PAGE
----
THE FIRST BOOK
On Janakas giving instructions on truth to Sûka Deva
1-22. Sûta said :-- Mahârsis! When the king Janaka heard of the arrival of Sûka Deva, the son of his Guru, he took his priest before him and attended by his ministers came before him in pure spirit. Then he duly worshipped Sûka, offering him Pâdya, Arghya and an excellent seat, and a cow, yielding milk and then enquired about his welfare. Sûka Deva accepted duly all the things offered by the king; and informed him of his well-being and asked the king in return, of his welfare and took his seat at ease on the Âsana. The king Janaka asked the son of Vyâsa, full of peace :-- O Mahâbhâga Muni Sattama! You are devoid of any attachment and you have no desires. May I enquire why such a person as your honoured self has come to me. Sûka Deva said :-- O great king! my father told me thus :-- O child; take a wife; for the house-holder's life is the best of all the âs'ramas but I thought that will be the source of my bondage to this world and therefore did not obey his word, though he was my highest Guru. He then again said to me :-- If one takes a household life, it does not at once follow that he will be held in bondage; yet I did not agree to that. Then the Muni, thinking me still to be in some doubt, spoke this word of advice to me :-- O Son! Do not be sorry; go to Mithilâ and have your doubts solved. There my disciple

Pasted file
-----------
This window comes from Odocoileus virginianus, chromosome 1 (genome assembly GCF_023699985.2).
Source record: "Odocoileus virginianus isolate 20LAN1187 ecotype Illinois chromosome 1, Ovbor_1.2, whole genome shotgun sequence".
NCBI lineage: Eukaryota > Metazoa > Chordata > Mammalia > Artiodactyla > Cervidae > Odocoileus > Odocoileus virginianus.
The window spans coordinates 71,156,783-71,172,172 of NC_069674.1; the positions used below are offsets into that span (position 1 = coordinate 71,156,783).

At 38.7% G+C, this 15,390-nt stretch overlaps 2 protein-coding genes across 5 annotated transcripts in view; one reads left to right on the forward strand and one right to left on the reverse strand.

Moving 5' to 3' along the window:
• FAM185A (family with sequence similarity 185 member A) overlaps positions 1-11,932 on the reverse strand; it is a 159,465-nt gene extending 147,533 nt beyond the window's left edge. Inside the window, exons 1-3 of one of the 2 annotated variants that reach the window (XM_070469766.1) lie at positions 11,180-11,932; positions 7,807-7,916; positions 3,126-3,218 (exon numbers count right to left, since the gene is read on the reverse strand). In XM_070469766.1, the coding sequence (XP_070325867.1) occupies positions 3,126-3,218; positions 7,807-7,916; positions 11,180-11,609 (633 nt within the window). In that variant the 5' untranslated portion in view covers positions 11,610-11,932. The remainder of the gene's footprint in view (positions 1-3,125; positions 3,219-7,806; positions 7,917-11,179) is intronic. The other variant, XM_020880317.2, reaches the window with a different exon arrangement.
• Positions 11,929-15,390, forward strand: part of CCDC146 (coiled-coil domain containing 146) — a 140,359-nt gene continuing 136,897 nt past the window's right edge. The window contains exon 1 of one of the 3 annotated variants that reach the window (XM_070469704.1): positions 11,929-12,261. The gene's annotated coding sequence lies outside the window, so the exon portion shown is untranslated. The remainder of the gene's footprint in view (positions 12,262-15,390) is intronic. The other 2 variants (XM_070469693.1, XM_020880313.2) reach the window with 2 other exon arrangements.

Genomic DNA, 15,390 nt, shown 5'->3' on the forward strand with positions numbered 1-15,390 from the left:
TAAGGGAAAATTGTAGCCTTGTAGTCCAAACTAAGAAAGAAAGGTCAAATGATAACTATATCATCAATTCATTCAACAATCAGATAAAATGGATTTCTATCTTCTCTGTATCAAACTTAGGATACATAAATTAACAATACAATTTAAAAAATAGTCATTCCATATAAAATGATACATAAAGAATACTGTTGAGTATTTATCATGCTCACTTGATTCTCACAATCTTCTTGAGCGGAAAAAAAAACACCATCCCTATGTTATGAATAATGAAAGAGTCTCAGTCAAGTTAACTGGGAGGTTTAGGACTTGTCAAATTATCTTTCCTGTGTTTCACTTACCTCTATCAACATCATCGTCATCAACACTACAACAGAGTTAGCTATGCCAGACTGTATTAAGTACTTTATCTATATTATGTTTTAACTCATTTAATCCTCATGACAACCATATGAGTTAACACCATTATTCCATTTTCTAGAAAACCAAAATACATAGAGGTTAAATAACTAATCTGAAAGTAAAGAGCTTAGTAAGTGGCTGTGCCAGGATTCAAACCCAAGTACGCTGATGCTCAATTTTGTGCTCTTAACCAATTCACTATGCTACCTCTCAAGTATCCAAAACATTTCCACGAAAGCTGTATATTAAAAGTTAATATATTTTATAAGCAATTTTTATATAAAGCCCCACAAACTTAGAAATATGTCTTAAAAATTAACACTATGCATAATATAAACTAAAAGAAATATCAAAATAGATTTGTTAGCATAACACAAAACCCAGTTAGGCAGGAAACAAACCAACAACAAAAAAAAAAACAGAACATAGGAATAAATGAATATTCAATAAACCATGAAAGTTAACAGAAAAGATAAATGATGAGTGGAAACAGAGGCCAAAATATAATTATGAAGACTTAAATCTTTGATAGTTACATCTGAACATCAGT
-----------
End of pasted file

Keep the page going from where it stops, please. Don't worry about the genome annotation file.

the king Janaka, is governing his kingdom without any source of danger. He is Jivanamukta (liberated while living) and is free from the ideas of body, etc., so everybody knows. When that royal sage, Janaka, though governing his kingdom, is not seen tied up by Mâyâ, then O Son! why are you afraid of this Samsâra, when you are living this forest life.